On my Goodreads shelf I currently have 79 books classified as Chick-Lit and of those 79 only one is written by a male author. This book. Now that’s not to say that he’s the ONLY male author that has ever written Chick-Lit but it’s the only one that I’ve bothered trying out. The fact of the matter is Chick-Lit is not a commonly written genre by males, my guess is because of the difficulty they have in writing a solid and realistic female character. Well, not only has Mike Greenberg managed to write a solid and realistic female character, he was able to write three of them.

I was so very pleased when I first began this book. I loved the humor and I loved the individuality of each of the characters. I enjoyed learning the details of their lives and who they were as people. It was all very realistic and made these characters very distinguishable. Suffice it to say, I loved these characters and eagerly awaited the moment where their lives coalesced. While the second half of the story was what brought these characters together, it was my least favorite part of the book. It took a much too serious turn and I would have preferred to see the lightness that the first half of the story possessed to continue. While I understand the reason behind this since it aided in strengthening the characters further, I simply expected a much lighter read and would have enjoyed it more.

This is a definite must for fans of Jane Green, Emily Griffin, Jodi Picoult and fans of the like. All You Could Ask For possesses seemingly everyday characters with a powerful inspiring story of strength.

dvd-pearl

This post was a part of the All You Could Ask For blog tour
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Book Review – Gossip by Beth Gutcheon

March 13, 2013 Bonnie Adult, Book Reviews, Book Tour, Read in 2013, TLC Book Tours 1 Comment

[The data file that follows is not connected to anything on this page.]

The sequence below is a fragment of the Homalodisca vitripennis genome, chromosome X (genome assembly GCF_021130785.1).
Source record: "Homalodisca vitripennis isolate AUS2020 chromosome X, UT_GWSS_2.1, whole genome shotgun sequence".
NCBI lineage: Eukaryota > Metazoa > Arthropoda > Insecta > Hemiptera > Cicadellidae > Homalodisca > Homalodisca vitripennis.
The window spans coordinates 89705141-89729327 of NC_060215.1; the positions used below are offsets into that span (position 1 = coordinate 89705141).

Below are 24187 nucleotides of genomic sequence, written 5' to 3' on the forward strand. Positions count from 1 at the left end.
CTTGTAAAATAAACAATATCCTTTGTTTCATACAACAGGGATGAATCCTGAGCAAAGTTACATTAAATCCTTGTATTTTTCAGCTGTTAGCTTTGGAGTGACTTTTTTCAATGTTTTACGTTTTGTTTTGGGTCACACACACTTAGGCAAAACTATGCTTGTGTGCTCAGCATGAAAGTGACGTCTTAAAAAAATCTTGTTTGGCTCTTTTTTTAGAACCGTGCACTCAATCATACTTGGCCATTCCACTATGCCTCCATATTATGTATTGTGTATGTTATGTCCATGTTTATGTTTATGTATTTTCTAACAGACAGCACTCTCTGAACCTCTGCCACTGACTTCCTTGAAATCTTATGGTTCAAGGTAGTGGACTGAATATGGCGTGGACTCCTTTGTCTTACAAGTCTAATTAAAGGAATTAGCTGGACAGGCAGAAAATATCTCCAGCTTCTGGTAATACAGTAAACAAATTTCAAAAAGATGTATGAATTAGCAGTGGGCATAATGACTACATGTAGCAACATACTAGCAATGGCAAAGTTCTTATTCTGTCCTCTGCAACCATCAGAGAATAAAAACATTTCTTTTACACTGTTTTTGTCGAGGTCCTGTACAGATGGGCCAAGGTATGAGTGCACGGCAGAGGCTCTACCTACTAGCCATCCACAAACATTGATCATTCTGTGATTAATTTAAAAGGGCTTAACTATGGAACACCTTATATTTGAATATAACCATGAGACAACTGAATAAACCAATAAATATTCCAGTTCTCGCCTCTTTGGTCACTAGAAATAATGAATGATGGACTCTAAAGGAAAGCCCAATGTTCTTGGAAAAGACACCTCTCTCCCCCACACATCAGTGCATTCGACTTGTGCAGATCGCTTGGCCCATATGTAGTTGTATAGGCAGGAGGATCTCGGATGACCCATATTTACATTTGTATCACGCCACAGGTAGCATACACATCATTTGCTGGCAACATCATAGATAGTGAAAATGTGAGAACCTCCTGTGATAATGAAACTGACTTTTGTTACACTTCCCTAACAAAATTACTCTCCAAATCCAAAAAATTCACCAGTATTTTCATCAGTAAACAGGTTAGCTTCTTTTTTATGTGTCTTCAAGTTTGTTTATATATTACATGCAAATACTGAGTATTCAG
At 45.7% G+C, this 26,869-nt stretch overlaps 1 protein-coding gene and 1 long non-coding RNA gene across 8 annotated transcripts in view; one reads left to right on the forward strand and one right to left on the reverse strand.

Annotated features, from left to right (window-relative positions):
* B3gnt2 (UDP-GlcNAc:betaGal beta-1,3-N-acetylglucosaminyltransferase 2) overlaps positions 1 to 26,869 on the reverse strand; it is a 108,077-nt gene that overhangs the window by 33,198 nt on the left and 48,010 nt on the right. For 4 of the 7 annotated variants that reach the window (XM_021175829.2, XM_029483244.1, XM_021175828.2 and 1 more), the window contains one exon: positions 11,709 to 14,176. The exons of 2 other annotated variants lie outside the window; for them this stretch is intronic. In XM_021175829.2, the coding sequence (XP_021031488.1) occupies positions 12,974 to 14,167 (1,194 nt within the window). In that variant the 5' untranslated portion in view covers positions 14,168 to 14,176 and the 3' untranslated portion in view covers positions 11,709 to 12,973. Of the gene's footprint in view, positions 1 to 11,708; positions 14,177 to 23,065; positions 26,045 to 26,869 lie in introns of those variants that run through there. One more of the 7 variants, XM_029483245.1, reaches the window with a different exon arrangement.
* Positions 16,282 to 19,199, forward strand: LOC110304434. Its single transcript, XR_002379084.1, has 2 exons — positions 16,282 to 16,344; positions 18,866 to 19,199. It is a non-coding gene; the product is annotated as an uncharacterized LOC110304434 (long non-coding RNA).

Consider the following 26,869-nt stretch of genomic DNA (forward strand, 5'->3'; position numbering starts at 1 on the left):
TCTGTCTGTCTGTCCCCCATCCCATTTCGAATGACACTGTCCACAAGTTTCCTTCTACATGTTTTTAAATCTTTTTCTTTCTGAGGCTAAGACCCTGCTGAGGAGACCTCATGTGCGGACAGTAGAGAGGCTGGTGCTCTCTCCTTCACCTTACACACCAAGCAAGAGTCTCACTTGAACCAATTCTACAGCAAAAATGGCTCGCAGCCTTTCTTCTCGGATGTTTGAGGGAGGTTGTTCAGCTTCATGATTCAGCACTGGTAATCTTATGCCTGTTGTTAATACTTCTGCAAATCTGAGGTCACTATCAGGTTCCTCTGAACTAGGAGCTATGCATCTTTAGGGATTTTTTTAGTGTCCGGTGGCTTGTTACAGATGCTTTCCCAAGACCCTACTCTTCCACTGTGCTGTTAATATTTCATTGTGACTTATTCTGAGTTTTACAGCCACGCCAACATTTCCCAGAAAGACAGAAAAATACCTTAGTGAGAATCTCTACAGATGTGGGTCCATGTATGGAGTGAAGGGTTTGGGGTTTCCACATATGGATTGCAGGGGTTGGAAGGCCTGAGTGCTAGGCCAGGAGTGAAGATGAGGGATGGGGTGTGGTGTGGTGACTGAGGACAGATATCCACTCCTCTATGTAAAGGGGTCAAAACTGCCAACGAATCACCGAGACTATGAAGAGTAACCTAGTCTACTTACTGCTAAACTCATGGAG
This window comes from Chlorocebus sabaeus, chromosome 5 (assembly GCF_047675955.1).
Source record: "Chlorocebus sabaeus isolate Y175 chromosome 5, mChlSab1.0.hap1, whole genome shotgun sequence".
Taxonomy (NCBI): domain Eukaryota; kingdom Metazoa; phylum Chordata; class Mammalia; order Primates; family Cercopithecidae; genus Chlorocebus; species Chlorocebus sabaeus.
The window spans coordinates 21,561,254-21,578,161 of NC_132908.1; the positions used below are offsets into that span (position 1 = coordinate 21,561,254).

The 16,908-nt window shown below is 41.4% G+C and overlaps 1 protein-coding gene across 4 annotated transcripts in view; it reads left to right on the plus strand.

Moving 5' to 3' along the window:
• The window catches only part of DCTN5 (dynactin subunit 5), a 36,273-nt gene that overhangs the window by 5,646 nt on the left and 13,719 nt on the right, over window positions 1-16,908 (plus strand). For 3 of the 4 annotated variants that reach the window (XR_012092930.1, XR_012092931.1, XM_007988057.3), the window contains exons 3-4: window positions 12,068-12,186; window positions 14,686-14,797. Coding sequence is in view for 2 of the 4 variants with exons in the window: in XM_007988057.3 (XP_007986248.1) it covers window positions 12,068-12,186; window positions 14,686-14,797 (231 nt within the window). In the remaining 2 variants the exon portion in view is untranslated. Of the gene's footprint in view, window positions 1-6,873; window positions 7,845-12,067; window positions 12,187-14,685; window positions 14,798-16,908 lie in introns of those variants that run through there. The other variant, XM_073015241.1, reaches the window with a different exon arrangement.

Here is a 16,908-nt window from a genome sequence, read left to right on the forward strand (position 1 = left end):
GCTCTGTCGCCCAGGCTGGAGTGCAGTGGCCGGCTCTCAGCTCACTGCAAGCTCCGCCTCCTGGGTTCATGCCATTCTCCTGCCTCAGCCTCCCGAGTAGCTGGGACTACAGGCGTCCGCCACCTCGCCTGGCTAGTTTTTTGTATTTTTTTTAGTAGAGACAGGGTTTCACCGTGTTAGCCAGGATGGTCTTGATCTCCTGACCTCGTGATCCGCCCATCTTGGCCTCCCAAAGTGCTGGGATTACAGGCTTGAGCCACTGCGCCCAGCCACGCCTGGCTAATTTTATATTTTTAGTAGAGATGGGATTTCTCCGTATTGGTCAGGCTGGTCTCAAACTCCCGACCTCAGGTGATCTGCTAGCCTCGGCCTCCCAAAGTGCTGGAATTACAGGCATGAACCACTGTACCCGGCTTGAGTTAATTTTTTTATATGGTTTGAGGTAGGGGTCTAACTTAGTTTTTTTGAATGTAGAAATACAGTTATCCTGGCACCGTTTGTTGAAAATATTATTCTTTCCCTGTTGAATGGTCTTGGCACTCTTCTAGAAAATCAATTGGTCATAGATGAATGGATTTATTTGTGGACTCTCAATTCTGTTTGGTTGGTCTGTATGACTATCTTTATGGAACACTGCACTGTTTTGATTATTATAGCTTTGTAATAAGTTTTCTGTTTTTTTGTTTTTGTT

I received this book free from TLC Book Tours in exchange for an honest review. This does not affect my opinion of the book or the content of my review.

Book Review – Gossip by Beth GutcheonGossip by Beth Gutcheon
Published by William Morrow on March 5th 2013
Pages: 304
Genres: Contemporary
Format: ARC
Source: TLC Book Tours
Amazon
Goodreads


one-star

The critically acclaimed author of Good-bye and Amen, Leeway Cottage, and More Than You Know returns with a sharply perceptive and emotionally resonant novel about all the ways we talk about one another, the sometimes fine line between showing concern and doing damage, and the difficulty of knowing the true obligations of friendship.

Loviah “Lovie” French owns a small, high-end dress shop on Manhattan’s Upper East Side. Renowned for her taste, charm, and discretion, Lovie is the one to whom certain women turn when they need “just the thing” for key life events: baptisms and balls, weddings and funerals. Among those who depend on Lovie’s sage advice are her two best friends since boarding school days: Dinah Wainwright and Avis Metcalf. Despite the love they share for their mutual friend, there has always been a chilly gulf between Dinah and Avis, the result of a perceived slight from decades ago that has unimaginably tragic echoes many years later.